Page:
The first day's passage was quiet. The road deviated from the true south, wandering toward the prime meridian and then away again. Siomha made their camp just where it left the grasslands and entered the pine forest again. They watched in turn through the night, but nothing threatened them, and the blue lights did not reappear in the sky. Siomha had the last watch, and she roused the others early as rain suddenly erupted from the black sky. By the time they had gathered their gear and Ross had Landboat II saddled, the rain was pouring down as hard as any of them had ever seen, and the storm still waxed in ferocity. They set off along the track, which was now washed in mud, brown torrents running down it with every declivity. They could barely see, each focusing on the back of the one in front of them as Siomha led them on, seemingly into the roaring mouth of the storm. Euthymios had to dismount and lead Landboat II, and even the trained warhorse trembled and rolled his eyes as the thunder seemed to crack the skies directly over their heads and the lightning seemed as constant as torch light under the black and tearing skies. But this torch light reached out fingers of crackling doom, smashing ancient pine trees to the ground all around them. It was all Ross could do to control even the stolid mules. They struggled on until Siomha realized they were becoming spread out. She knew that any one of them could easily become lost in the maelstrom of water and noise, blown off the track by the screaming wind. She called the others together, screaming to be heard over the sound of the tempest.

"We must find shelter! It is suicide to keep on!"

"We can shelter under the trees," Nausa cried. "They grow thick enough to block some of this black crab-lung wind!" As if to answer him, a nearby tree exploded as a lightning bolt struck it. Siomha merely looked at him to make sure the point was made.

"Stay here! I will go forward and see if I can find anything along the road. Tie yourselves together while I am gone so I can lead you to whatever I find. Stay here! I will not find you again if you move!"

"Go with her, boy!" Demostrate shouted to Demetios, and the big berserker bowed to touch her mud-covered feet with his shaggy head. He rose and stood by Siomha, beaming with pride at his mission. Audgisl motioned Siomha over and tried to call the bearmind around him and wrap a torch in fireless light. But the wind buffeted his armor, and the unfamiliar weight staggered him. He could not find the calm and shed his human thoughts, and the darkness was unabated around them. Siomha and the Amazon berserker staggered off into the tempest while the others began to tie themselves together and Ross tied the mules' leads to Landboat II's saddle.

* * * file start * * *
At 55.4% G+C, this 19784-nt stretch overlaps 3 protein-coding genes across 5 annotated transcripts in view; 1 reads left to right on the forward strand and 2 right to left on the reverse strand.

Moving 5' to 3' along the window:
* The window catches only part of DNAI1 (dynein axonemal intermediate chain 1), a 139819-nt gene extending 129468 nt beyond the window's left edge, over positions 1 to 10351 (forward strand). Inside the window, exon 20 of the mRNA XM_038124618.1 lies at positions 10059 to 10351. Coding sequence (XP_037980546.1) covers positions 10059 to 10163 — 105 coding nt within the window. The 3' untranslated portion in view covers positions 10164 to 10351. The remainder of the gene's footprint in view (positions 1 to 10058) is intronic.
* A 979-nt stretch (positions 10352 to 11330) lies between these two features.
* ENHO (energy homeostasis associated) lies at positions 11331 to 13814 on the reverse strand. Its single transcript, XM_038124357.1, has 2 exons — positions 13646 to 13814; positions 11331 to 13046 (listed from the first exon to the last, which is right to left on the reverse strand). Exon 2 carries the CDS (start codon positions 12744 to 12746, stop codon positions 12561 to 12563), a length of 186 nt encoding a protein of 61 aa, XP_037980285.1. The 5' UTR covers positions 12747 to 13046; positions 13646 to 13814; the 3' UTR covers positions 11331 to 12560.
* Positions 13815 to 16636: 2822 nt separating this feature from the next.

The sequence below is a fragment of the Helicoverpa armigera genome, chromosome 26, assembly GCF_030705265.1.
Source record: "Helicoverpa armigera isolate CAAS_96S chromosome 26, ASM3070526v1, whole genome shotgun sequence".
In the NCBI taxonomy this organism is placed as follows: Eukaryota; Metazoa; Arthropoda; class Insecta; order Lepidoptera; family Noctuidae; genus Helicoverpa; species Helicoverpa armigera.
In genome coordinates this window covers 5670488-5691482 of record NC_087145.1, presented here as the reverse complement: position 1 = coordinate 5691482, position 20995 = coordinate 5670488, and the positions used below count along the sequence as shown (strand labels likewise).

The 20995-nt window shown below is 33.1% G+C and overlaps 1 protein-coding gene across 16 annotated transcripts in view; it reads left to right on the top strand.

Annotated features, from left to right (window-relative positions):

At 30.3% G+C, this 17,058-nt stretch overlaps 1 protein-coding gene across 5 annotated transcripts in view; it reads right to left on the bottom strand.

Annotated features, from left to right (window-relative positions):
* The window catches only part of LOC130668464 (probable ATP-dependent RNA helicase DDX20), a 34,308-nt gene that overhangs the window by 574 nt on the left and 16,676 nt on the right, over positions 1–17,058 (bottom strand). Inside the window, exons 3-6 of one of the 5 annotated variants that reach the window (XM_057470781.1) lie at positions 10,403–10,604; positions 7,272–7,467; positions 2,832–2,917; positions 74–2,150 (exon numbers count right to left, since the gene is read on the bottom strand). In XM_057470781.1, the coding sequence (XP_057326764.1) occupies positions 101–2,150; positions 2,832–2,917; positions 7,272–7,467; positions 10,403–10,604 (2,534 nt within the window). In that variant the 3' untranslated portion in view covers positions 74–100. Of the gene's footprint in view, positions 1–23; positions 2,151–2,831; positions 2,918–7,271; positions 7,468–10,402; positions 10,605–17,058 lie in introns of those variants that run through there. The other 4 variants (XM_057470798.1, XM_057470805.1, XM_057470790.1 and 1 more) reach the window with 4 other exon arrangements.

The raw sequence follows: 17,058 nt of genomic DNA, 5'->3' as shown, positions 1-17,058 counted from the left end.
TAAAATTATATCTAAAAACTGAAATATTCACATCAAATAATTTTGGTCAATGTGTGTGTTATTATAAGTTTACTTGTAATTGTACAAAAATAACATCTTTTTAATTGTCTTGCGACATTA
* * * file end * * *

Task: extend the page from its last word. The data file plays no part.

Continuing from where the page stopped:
The ranger led the Amazon along the road, planning to walk down one side of it a ways and then come back the other, searching desperately for any sign of shelter. Only the wild lightning revealed the tossing, maddened world around them. They almost stumbled into the wall before Siomha saw it for what it was: a small cabing of logs, wattle, and daub. Hides were stretched tight across a square-cut window. Across a small clearing was a stable, its wooden door shut and solid looking. "Here!" she called to the berserker. "Wait here, and I will get the others!" Demetios nodded, causing more misery to the fleas in his soaking matted hair. Not even thinking about taking shelter, he stood at the road's edge where Siomha could find him when she brought the others back.

As quickly as she could, the ranger returned to the party, gathered one end of the rope and led them on. The tempest's fury seemed to continue to grow as they hurried as best they could toward the cabin. Only the presence of Demetios, standing straight and uncaring in the chaotic gloom, kept them from missing the place entirely. The ranger led them to the stable and pounded on the door. She did not wait for any answer before she yanked the door open. Within, dry straw covered the floor in three stalls, and hay drifted down from a small loft. The party was almost blown inside the stable by the force of the winds behind them. Euthymios yanked the doors closed, and they stood gasping. The roar of the storm, now muffled by wooden walls, suddenly seemed a distant murmur. The Kimmerian bent and felt the straw. "Not moldy. Old, but dry. I think the place has not been tended in some time, but it has not stood abandoned long." He told Ross to stable the horse and mules and untied the rope that bound the party together. "Stay with the animals, boy. We will explore the house and bed there if there be room."